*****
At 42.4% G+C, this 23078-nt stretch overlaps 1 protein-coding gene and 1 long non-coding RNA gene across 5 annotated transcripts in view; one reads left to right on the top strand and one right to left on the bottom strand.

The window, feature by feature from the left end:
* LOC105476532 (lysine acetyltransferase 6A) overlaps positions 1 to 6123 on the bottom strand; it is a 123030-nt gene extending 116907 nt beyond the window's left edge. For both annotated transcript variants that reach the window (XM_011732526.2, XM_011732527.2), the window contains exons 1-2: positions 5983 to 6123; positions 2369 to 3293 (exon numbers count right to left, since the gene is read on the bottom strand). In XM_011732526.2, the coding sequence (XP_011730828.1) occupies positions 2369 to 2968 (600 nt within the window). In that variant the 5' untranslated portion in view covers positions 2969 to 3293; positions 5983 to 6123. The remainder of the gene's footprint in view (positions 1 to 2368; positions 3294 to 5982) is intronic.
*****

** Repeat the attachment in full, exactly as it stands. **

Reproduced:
At 42.4% G+C, this 23078-nt stretch overlaps 1 protein-coding gene and 1 long non-coding RNA gene across 5 annotated transcripts in view; one reads left to right on the top strand and one right to left on the bottom strand.

The window, feature by feature from the left end:
* LOC105476532 (lysine acetyltransferase 6A) overlaps positions 1 to 6123 on the bottom strand; it is a 123030-nt gene extending 116907 nt beyond the window's left edge. For both annotated transcript variants that reach the window (XM_011732526.2, XM_011732527.2), the window contains exons 1-2: positions 5983 to 6123; positions 2369 to 3293 (exon numbers count right to left, since the gene is read on the bottom strand). In XM_011732526.2, the coding sequence (XP_011730828.1) occupies positions 2369 to 2968 (600 nt within the window). In that variant the 5' untranslated portion in view covers positions 2969 to 3293; positions 5983 to 6123. The remainder of the gene's footprint in view (positions 1 to 2368; positions 3294 to 5982) is intronic.